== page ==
The main disadvantage of leasing is that you don't build equity in the vehicle as you make lease payments. Lease terms can be anywhere from 2 – 5 years but can be ended early, though early termination typically involves a cancellation fee.

What About New Car Leasing?

Autoflex is auto leasing without limits! If you want a new car, come to us for the same level of service. In fact, you can sit with one of our specialists and configure your favorite brand of vehicle as you would with the OEM. Let’s say you want to lease a Chevy Silverado. Let us help you put together the package that’s right for you. We’ll get your truck here at the best lease possible. Now, you might be wondering what happens to the new car warranty if you get a vehicle from us instead of the OEM retailer. Great question. Maybe you prefer to lease a Ford F150 over the Silverado. No problem. Your F150 shows up with its new car warranty in place, just like it would be from the OEM retailer. No tricks. No gimmicks. Just savings and great auto leasing.

Mistakes to avoid when leasing a car

Leasing can lower your payments, but it can wind up being very costly if you don’t pay attention to the fine print. Avoid these five common mistakes if you decide to lease your next vehicle.

1. Paying too much money upfront

Car dealers advertise low monthly lease payments on new vehicles, but you may have to pay several thousand dollars upfront to get that affordable payment. That money covers a portion of the lease in advance.

If the car is wrecked or stolen within the first few months, your insurance company would reimburse the leasing company for the value of the car, but the money you paid in advance likely would not be refunded to you. You’d be out of a car, and that upfront money you handed over to the leasing company would essentially disappear.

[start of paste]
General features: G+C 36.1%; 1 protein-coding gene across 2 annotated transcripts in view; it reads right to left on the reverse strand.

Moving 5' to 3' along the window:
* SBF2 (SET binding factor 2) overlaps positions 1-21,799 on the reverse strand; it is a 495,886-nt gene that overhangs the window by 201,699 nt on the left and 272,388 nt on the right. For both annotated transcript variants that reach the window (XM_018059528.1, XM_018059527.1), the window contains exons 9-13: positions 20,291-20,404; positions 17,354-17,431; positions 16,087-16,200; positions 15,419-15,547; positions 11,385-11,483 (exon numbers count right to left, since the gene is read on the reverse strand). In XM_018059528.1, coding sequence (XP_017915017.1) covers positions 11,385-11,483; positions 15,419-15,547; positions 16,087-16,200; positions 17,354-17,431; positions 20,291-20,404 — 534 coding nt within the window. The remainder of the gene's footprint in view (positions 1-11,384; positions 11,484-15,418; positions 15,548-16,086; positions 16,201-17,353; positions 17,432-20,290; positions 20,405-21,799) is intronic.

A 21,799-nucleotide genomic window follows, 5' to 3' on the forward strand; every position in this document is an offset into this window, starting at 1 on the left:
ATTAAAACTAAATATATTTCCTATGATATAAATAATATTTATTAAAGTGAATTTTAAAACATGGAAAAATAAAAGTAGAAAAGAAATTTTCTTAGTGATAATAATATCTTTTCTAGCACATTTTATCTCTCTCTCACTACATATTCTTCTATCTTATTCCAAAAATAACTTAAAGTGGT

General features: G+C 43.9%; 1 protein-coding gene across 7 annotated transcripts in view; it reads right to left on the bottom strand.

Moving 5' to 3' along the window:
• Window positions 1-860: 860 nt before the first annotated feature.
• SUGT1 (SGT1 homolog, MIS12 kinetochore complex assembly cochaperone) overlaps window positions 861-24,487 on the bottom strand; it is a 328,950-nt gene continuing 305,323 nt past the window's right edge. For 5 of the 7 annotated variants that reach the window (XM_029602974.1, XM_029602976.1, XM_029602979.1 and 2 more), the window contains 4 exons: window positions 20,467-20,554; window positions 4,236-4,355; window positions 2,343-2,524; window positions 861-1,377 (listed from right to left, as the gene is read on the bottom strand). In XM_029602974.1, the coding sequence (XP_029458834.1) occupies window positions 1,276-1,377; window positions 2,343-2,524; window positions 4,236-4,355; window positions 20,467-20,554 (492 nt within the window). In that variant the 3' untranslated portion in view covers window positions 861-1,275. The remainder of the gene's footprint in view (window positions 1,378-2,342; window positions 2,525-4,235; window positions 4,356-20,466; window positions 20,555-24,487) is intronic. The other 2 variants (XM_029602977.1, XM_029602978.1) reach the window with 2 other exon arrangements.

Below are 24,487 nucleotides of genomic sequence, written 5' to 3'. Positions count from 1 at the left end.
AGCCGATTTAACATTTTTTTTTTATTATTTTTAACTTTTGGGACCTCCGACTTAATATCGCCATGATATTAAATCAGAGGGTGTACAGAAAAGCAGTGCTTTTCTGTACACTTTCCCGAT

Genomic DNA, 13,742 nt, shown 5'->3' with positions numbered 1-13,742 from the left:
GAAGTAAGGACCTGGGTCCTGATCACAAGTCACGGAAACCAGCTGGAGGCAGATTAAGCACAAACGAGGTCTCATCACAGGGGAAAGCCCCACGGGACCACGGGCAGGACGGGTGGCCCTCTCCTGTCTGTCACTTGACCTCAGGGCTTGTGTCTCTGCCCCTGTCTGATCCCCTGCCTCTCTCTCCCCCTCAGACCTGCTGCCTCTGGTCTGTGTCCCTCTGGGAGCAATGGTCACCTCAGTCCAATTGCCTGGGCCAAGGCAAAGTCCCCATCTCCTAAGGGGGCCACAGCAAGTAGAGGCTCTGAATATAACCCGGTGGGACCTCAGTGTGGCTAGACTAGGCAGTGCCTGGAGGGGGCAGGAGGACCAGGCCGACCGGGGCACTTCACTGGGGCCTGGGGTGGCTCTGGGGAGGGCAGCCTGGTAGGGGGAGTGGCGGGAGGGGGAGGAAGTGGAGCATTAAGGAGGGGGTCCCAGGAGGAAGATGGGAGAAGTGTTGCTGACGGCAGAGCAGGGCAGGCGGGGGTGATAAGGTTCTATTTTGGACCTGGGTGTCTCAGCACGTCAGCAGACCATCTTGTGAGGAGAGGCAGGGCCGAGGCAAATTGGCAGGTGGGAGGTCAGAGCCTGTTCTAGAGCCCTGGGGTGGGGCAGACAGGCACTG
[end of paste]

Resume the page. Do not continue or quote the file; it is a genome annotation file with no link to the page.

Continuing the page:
It’s recommended you spend no more than about $2,000 upfront when you lease a car. In some cases, it may make sense to put nothing down and roll all of your fee costs into the monthly lease payment. If something happens to the vehicle before the end of the term, at least the leasing company doesn’t have a big chunk of your cash.

2. Not buying gap insurance

If you drive a leased car, you should pay for gap insurance. The “gap” refers to the difference in what you still owe on your lease and the value of the car.

Let’s say your contract states that at the end of the lease, you have the option of buying the car for $13,000. If you total the car before the lease expires, your insurance company will determine the current market value of the car and pay that amount to the dealership which owns the vehicle.

If the insurance company says that the market value is only $9,000, you’ll probably have to pay $4,000 out of pocket to cover the difference between the lease contract’s residual value and the true market value — unless you have gap insurance. The gap coverage will cover the difference.

Many leases include gap insurance. The dealer may offer to sell you gap insurance, but you may find a cheaper policy option with a traditional insurance company. Regardless, the coverage is well worth the small investment.

3. Underestimating how many miles you’ll put on a car